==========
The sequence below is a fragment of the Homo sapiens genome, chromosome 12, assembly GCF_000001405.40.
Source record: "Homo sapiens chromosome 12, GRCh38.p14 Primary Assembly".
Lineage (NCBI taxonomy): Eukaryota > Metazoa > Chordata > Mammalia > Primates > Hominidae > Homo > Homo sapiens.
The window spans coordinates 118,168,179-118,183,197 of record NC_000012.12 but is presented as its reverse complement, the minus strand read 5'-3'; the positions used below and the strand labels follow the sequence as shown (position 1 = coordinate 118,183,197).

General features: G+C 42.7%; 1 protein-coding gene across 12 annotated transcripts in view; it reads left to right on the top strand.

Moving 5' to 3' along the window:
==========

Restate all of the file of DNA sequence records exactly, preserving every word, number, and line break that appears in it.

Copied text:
The sequence below is a fragment of the Homo sapiens genome, chromosome 12, assembly GCF_000001405.40.
Source record: "Homo sapiens chromosome 12, GRCh38.p14 Primary Assembly".
Lineage (NCBI taxonomy): Eukaryota > Metazoa > Chordata > Mammalia > Primates > Hominidae > Homo > Homo sapiens.
The window spans coordinates 118,168,179-118,183,197 of record NC_000012.12 but is presented as its reverse complement, the minus strand read 5'-3'; the positions used below and the strand labels follow the sequence as shown (position 1 = coordinate 118,183,197).

General features: G+C 42.7%; 1 protein-coding gene across 12 annotated transcripts in view; it reads left to right on the top strand.

Moving 5' to 3' along the window: